Just like humans, dogs can have interrupted sleep when dealing with an illness or injury. If your dog is experiencing discomfort overnight, it may cause her to wake up.
It’s important to monitor your dog’s behavior. If she is also experiencing lethargy, decreased energy, or a change in eating habits, it may be time to see your veterinarian.
When you take your dog in for her checkups, make sure to mention any sleep disturbances. You may find that there’s a medical explanation to their nighttime behavior. Urinary tract infections, sleep disorders, and other illnesses can all contribute to interruptions in your dog’s sleep.
7. There’s a problem with the environment where he sleeps
Your dog might struggle to fall asleep or stay asleep if the space isn’t comfortable enough. Your dog should have a quiet, comfortable place to sleep at night. If the room is too bright, too hot, too cold, too cramped, or too noisy, he may experience interrupted sleep.
Pay special attention to your dog’s bedding. If you’ve recently switched to a different pet bed, it may take some time for him to adjust to the changes.
8. She has separation anxiety
If your dog shows signs of anxiety before bedtime, it might be a sign that she’s experiencing separation anxiety at night. Some dogs don’t like being left alone, especially when they know they’ll be away from you for several hours.
There’s lots of great advice out there to help you manage your dog’s separation anxiety. If putting your dog’s bed in your room isn’t an option, you should take steps to address your dog’s overnight separation anxiety.
You should make sure your dog’s crate or bed is somewhere they want to go. When your dog has a comfortable and pleasant place to sleep, she’s more likely to get settled down at night. Working with your dog can help her enjoy the time she gets to herself overnight.
9. He’s an older dog
As dogs get older, their joints become painful. Their aging joints may cause discomfort, which may lead to disturbances in sleep. If your dog exhibits signs of pain or discomfort during the day, it’s a good indication that he’s experiencing discomfort at night.
Make sure to talk to your dog’s vet about how to best care for your aging dog. Your dog’s vet can give you feedback on how to take care of your dog’s needs, especially when it comes to aching and painful joints.
While a comfortable sleeping spot is important at all ages, it’s especially important for older dogs. Make sure your older dog has plenty of bedding and a soft place to sleep. While this won’t alleviate all of his discomforts, it may reduce the number of late-night sleep interruptions.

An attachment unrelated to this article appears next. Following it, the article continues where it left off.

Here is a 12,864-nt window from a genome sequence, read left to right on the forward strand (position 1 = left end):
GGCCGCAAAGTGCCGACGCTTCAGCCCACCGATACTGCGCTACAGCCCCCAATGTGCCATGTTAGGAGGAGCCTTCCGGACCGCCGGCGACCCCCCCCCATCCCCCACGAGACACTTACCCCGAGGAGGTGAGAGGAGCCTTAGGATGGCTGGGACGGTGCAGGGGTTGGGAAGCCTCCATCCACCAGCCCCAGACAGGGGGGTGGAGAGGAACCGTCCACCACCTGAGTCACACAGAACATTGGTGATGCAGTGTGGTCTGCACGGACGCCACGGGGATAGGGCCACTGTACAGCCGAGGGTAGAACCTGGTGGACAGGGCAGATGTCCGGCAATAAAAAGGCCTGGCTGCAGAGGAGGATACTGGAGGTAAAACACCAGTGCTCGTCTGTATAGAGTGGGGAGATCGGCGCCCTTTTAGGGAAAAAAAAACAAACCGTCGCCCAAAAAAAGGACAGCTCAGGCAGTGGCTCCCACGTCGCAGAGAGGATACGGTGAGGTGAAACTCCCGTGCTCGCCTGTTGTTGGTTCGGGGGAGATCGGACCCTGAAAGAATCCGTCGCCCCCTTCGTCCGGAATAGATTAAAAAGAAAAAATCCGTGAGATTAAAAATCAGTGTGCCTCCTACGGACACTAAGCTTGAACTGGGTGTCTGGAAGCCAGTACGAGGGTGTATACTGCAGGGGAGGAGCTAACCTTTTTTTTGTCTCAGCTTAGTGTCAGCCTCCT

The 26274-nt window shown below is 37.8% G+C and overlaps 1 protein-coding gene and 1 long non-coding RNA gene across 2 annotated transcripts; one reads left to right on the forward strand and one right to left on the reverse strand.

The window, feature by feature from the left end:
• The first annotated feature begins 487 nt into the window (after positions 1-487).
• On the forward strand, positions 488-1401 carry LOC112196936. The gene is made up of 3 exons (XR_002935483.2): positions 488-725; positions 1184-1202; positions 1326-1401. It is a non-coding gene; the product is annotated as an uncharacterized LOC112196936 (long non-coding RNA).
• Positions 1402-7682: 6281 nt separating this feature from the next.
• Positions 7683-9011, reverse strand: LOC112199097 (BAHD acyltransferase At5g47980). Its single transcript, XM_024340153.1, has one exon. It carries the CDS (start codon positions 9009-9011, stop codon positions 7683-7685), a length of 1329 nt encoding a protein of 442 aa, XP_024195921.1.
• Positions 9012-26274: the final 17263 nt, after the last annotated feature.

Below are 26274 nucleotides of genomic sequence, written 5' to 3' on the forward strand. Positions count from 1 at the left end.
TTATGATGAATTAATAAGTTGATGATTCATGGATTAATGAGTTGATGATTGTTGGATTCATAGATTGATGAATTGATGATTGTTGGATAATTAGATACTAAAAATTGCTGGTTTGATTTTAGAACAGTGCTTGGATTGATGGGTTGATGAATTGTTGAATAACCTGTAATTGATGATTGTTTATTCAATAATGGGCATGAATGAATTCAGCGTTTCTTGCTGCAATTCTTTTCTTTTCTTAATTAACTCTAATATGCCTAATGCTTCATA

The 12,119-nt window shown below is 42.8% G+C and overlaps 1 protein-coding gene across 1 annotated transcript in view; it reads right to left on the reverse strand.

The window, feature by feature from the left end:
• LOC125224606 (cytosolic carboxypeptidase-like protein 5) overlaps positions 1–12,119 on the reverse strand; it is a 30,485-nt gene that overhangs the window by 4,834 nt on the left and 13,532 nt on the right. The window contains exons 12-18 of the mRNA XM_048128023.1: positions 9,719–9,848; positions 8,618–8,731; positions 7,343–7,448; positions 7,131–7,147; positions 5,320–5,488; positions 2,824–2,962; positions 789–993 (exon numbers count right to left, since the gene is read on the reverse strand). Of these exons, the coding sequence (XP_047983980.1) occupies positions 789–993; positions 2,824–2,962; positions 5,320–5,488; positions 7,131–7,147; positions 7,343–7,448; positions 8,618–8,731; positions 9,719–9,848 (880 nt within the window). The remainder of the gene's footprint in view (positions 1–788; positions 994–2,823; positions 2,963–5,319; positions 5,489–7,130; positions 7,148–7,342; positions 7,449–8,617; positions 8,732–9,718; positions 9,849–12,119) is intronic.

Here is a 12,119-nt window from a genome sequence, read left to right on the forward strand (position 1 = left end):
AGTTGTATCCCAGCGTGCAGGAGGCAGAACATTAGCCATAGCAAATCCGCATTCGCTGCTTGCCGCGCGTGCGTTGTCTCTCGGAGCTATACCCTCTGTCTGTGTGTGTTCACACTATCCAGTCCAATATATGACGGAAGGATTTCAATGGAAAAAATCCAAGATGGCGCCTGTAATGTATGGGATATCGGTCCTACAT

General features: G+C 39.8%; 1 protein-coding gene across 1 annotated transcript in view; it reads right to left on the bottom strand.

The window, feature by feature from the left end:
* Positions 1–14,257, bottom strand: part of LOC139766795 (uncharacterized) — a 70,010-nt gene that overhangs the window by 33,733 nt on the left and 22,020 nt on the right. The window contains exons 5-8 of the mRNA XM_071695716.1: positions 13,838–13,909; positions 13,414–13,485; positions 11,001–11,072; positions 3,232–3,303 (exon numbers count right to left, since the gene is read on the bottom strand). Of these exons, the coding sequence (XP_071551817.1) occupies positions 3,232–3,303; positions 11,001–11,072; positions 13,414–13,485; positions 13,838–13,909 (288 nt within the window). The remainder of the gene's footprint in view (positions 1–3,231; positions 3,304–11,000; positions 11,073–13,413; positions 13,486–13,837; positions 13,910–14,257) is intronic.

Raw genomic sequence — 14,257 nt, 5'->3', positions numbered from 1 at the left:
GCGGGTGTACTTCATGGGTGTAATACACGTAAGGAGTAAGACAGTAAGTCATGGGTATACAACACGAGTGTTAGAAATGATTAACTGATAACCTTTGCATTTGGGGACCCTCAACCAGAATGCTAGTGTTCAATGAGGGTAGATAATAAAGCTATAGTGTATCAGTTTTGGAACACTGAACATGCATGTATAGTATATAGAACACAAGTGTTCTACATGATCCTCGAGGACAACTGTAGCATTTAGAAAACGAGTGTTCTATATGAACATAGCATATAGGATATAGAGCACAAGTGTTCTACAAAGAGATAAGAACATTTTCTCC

Dementia is another problem that plagues aging dogs. Your older dog’s sleep disturbances may be caused by dementia.
Symptoms of dog dementia include disorientation, failure to remember routines, irritability, forgetting common commands, staring blankly at walls, loss of appetite, and changes in sleep routines.
If you suspect your aging dog may have dementia, make sure to discuss these concerns with your dog’s veterinarian.
10. She has excess energy
If your dog isn’t getting enough exercise during the day, she may have excess energy at night. It’s pretty easy to figure out if lack of exercise is contributing to your dog’s sleep disturbances. If she sleeps well on nights she gets enough exercise, excess energy may be the problem.
Make sure to find out how much exercise is recommended for your dog, based on her age and breed. Some breeds require significantly more exercise than others. Even if you’ve had a dog before, each dog’s needs differ.
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It’s also important to provide mental stimulation for your dog. There are lots of activities that provide both physical and mental stimulation.
When your dog exhausts her energy during the day, she will sleep better at night. Snuffle mats, Kong balls, puzzles, and other similar activities can give your dog the mental and physical stimulation she needs to burn off excess energy.
Disruptions in your dog’s sleep schedule often lead to disturbed sleep for the whole family. When you find out the root causes of your dog’s sleep disturbances, you’re better equipped to treat their needs.
If you’re unable to uncover the reasons for your dog’s sleep problems, schedule an appointment with their veterinarian.
Your dog’s vet can help you uncover and address any underlying issues that may be contributing to your dog’s interrupted sleep.